Japan is famous for Mt.Fuji, ninjas, sacred suicide, sushi and many more. Japan is one of the busiest countries in the world, contributing so much in the technology that we’re indulging today. Recently, the country had been the talk of the town again. Last Monday, at around 5:00 local time, a sinkhole appeared in the busy streets of Hakata district in Fukuoka city. The city is occupied by more than 1.5 million residents and is about 620 miles southwest of Tokyo.
Luckily, there were no reported casualties. The caved-in is believed to be about 100 feet wide and 25-30 feet deep, the size half of that an Olympic swimming pool. The sinkhole swallowed about five lanes in the road of the district. Investigations are still ongoing but initially, the hole is probably linked to an ongoing subway construction nearby.
There are several causes of why a sinkhole can occur. The dissolution of rocks from acid in rain water can create one. Heavy rains and surface flooding can also create sinkholes. Leaking drainage pipes, irrigation or even by simply emptying a swimming pool could set off a collapse in the land’s surface. Road constructions and other industrial developments are also potential triggering causes if the ground is supported inadequately.
There are also different types of sinkholes or also called dolines. Some sinkholes are created from soluble rocks and are washed away by acid rainwater. There are also those loose superficial materials in the surface like sand or clay that are washed, leading to a cavity within the overlying materials in the surface. In other cases, a gradual collapse of a cave can trigger a sinkhole. Other sinkholes are not cause by the dissolution of limestone but because of the constant flow of water which causes erosion. Loose material can be removed by soil piping, however creating voids within the sediments.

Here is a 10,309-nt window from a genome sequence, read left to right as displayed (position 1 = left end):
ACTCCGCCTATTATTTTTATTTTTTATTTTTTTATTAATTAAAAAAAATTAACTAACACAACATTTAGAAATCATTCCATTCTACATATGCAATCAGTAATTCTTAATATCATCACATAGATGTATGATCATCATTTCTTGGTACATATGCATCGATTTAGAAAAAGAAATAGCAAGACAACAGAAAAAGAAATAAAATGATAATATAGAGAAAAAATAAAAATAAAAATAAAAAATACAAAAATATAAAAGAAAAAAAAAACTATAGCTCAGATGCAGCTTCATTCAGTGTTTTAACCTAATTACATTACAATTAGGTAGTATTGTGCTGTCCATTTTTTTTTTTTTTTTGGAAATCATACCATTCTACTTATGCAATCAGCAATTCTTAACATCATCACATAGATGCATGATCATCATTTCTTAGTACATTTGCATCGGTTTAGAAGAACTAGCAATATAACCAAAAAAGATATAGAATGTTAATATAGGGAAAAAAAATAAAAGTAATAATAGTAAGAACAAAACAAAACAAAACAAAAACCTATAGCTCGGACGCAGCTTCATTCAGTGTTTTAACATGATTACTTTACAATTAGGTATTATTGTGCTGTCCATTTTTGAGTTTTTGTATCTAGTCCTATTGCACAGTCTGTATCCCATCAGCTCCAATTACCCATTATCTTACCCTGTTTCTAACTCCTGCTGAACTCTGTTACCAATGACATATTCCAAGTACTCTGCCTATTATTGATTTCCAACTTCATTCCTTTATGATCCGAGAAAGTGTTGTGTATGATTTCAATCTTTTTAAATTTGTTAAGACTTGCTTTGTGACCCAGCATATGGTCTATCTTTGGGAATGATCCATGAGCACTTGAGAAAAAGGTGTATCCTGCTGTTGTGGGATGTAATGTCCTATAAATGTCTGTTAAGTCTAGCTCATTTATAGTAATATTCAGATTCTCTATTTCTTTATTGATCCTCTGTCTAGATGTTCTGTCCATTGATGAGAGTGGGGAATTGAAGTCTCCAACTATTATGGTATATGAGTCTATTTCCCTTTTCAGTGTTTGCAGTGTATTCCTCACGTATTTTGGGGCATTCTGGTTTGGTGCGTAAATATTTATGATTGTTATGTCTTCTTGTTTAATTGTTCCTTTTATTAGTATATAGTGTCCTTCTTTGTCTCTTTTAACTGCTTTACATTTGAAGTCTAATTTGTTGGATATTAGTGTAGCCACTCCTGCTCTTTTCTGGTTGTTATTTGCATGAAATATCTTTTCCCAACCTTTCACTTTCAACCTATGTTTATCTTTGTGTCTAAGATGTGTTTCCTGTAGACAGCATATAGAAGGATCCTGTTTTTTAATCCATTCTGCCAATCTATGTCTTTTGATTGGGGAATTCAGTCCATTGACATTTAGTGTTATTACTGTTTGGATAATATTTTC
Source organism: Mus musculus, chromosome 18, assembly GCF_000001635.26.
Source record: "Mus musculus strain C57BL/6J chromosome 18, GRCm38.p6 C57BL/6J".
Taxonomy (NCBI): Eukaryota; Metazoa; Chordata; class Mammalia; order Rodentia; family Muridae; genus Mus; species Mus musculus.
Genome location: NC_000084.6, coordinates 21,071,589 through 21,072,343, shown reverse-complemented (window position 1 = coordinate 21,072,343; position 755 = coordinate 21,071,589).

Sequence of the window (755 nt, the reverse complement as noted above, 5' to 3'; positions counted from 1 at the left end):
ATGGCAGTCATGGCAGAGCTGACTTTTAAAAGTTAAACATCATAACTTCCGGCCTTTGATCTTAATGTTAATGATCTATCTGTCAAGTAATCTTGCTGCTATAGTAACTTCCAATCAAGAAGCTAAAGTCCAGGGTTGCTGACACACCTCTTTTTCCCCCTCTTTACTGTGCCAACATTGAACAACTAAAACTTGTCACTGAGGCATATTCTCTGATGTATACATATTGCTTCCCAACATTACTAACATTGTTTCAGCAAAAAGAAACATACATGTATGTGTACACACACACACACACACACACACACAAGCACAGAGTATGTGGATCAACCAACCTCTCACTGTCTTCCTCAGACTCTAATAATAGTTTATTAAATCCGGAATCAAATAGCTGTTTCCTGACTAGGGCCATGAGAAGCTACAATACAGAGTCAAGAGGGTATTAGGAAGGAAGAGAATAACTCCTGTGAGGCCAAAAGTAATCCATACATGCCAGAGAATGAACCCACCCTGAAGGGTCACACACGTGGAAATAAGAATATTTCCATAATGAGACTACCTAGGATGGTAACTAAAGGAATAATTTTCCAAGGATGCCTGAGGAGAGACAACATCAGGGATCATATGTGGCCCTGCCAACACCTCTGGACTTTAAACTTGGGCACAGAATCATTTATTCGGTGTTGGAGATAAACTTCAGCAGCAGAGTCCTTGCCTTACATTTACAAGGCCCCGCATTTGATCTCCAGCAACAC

Fokuoka Mayor Soichiro Takashima said that an accident like that is unheard of and one should not have happened. He added that they must prevent secondary accidents and will do their utmost to restore important infrastructure. Video footages showed water bursts ejecting muddy discharge in the hole. 2000 trucks of soil and sand is needed to fill in the hole. The government is now initiating the process of filling in the void.
Way back 2014, a smaller sinkhole had already been reported at another location of the subway construction in Fokuoka.